STP963: Application of a New Technique for the Detection and Analysis of Low Concentrations of Contaminants in Soil

    Voorhees, KJ
    Professor of chemistry and professor of geochemistry, Colorado School of Mines, Golden, CO

    Malley, MJ
    Petrex, Lakewood, CO

    Hickey, JC
    Petrex, Lakewood, CO

    Klusman, RW
    Professor of chemistry and professor of geochemistry, Colorado School of Mines, Golden, CO

    Bath, WW
    Martin Marietta Environmental Systems, Columbia, MD

    Pages: 16    Published: Jan 1988


    Abstract

    A direct method for trapping and detecting volatile organic compounds emanating from contaminated ground water or soil has been successfully demonstrated. The method consists of a static trapping device which is placed just below the soil surface and left for seven to thirty days to insure time for integrated collection of the soil gas. Analysis of the trapped compounds is performed by Curie-point desorption mass spectrometry. Results from two studies conducted in separate Denver industrial complexes showed that the technique is a powerful tool for delineating surface contaminations such as trichloroethylene (TCE), tetrachloroethylene (PCE), toluene, and hydrocarbons. The studies also showed the flux data are useful for inferring the extent and direction of contamination where limited hydrological data are available.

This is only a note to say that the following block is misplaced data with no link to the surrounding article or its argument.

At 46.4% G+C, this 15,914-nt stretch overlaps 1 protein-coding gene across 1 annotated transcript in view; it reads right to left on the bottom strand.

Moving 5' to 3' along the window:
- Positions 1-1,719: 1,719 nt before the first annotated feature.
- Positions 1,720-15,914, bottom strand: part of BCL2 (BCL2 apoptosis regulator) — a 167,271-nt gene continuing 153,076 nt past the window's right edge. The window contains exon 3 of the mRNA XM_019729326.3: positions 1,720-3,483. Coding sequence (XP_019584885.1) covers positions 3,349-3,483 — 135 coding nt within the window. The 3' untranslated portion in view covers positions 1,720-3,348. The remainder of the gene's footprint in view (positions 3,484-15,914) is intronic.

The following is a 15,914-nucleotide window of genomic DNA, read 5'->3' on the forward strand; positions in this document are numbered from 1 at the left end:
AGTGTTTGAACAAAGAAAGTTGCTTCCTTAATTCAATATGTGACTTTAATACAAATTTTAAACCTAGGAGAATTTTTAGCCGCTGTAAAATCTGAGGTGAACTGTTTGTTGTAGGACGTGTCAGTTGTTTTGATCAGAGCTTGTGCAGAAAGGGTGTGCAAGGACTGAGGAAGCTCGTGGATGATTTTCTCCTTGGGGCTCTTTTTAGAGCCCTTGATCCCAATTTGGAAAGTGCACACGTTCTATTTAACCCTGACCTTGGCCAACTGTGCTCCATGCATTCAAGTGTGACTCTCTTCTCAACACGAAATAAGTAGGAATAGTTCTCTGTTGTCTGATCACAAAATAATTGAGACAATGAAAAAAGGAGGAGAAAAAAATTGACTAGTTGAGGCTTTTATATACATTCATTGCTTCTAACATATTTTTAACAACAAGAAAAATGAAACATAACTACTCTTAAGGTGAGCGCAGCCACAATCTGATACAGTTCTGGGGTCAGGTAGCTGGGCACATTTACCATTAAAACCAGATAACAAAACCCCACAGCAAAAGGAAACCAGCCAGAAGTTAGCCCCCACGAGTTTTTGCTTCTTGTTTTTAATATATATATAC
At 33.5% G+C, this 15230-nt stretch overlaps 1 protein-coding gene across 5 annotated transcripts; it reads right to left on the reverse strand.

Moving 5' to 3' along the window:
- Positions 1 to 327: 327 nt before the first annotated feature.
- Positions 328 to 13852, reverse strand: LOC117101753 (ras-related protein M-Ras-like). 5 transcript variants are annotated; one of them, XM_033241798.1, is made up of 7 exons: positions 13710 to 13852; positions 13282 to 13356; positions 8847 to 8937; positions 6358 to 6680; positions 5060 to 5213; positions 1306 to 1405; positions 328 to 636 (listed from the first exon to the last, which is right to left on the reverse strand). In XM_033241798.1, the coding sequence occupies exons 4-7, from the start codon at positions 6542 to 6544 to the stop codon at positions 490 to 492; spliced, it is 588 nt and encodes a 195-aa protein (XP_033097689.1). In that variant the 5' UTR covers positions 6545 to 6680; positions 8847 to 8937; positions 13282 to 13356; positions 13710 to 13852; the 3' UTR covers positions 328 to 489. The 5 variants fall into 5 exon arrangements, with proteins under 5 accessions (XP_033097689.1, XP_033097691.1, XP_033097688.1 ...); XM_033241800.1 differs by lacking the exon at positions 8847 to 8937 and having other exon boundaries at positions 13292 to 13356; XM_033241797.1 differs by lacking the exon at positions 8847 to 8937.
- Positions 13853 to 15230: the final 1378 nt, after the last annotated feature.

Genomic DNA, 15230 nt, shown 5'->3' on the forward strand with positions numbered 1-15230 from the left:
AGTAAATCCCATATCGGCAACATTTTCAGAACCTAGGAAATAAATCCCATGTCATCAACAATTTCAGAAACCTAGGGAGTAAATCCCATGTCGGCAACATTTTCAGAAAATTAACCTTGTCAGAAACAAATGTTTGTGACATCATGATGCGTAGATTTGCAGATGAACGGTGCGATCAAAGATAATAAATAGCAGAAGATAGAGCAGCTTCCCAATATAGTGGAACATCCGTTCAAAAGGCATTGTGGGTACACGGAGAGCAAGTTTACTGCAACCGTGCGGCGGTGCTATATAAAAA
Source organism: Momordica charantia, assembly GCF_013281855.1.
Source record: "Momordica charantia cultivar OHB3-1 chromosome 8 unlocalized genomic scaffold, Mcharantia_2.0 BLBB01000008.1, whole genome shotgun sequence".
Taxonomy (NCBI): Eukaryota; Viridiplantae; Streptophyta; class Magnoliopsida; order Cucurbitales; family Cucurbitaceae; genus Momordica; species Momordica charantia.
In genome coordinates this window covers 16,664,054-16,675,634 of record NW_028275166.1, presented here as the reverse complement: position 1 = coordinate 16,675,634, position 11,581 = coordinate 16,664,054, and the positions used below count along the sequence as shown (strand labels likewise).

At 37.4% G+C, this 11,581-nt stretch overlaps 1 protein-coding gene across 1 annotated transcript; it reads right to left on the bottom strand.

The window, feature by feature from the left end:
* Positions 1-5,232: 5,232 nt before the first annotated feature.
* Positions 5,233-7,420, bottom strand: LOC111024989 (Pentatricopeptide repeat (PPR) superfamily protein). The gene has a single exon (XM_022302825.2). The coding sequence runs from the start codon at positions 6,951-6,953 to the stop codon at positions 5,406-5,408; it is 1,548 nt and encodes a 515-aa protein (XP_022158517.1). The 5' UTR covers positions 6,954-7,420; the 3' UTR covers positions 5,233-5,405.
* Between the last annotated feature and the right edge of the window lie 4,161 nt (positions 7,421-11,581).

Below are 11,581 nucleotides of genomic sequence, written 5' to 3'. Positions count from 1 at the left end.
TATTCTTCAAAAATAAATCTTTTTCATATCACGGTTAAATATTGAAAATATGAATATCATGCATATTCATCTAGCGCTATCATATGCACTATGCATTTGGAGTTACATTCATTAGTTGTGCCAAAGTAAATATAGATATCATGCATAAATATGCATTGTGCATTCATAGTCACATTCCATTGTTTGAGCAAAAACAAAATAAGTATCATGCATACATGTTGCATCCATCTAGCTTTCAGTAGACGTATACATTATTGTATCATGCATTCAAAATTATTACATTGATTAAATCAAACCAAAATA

Keywords:

    soil contamination, ground-water contamination, vadose zone, static trapping, Curiepoint desorption mass spectrometry, analysis, hydrocarbons, trichloroethylene, tetrachloroethylene, toluene


    Paper ID: STP44874S

    Committee/Subcommittee: D18.14

    DOI: 10.1520/STP44874S


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